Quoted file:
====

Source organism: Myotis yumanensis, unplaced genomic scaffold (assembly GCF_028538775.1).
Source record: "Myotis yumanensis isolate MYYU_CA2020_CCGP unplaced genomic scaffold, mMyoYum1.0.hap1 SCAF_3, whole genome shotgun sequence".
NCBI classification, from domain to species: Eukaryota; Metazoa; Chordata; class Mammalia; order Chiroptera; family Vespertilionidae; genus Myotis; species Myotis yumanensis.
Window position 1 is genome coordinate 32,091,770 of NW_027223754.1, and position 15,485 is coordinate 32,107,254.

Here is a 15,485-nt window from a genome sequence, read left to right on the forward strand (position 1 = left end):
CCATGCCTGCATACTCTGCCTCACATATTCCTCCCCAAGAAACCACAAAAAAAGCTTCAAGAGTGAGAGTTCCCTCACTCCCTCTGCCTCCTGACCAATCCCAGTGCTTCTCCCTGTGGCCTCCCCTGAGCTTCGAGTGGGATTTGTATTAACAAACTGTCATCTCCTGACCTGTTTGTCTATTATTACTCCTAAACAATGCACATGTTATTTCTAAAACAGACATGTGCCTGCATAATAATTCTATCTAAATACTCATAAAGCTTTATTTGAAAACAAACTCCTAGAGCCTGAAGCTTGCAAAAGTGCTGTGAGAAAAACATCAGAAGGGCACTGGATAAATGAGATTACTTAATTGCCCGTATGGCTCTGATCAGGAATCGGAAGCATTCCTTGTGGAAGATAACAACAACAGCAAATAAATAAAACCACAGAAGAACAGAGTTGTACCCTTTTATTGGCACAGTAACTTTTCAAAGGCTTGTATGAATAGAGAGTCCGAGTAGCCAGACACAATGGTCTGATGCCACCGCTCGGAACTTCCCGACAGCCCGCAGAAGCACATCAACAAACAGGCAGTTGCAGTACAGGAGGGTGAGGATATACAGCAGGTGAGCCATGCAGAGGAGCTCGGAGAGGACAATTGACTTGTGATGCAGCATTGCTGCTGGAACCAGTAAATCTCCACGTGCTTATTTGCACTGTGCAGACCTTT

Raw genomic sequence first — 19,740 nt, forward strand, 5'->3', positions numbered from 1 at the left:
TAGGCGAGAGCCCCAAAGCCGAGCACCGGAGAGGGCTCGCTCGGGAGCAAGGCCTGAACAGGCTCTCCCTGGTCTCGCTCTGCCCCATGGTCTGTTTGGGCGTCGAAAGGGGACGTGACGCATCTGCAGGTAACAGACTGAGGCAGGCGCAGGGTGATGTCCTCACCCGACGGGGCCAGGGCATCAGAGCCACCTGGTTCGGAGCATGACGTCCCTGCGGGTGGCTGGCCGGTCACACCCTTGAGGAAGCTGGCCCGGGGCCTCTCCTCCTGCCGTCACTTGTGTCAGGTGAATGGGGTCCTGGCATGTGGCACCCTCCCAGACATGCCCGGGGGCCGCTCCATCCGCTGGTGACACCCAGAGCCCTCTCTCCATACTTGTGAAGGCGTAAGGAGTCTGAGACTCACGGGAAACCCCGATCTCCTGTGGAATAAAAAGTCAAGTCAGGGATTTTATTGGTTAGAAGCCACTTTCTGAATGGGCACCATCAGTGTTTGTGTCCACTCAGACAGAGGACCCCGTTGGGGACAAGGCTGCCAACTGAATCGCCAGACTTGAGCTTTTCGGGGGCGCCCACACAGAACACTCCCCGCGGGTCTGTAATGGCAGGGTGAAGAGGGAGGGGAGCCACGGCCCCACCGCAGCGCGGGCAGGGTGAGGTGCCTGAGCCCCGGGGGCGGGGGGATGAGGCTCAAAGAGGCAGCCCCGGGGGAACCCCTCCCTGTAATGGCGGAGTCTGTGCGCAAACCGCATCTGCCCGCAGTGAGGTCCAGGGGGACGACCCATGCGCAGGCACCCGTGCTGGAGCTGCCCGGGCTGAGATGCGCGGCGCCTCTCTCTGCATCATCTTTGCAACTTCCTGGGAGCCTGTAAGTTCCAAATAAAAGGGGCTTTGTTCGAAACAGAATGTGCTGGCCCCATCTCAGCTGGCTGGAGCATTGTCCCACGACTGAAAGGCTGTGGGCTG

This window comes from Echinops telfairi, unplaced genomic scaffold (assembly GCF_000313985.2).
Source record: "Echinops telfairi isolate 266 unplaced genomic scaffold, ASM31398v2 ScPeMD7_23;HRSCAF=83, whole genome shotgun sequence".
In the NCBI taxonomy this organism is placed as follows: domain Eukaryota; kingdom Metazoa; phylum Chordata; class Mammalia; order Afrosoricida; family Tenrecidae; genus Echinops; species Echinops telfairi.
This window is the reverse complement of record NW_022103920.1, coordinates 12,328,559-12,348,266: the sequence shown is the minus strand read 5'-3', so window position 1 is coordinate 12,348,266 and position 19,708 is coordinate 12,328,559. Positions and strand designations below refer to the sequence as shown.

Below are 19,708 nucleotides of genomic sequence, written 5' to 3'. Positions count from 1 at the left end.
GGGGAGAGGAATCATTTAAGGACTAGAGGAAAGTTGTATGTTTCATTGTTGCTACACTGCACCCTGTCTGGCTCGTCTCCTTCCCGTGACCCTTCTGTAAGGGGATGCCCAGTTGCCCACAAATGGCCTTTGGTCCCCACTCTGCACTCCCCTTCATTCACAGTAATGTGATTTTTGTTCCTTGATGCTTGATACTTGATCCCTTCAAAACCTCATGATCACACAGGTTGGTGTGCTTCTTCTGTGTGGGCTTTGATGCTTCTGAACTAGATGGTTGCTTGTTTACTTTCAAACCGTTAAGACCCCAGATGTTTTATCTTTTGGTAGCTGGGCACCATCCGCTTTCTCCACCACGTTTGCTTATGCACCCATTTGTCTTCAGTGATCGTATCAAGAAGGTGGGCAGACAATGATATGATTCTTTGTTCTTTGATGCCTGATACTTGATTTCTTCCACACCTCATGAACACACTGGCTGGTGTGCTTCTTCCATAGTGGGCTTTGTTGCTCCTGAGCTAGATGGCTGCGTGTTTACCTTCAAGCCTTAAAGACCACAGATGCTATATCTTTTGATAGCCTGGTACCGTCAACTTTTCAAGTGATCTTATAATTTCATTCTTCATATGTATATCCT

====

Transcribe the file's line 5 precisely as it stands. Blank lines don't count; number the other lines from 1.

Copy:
Here is a 15,485-nt window from a genome sequence, read left to right on the forward strand (position 1 = left end):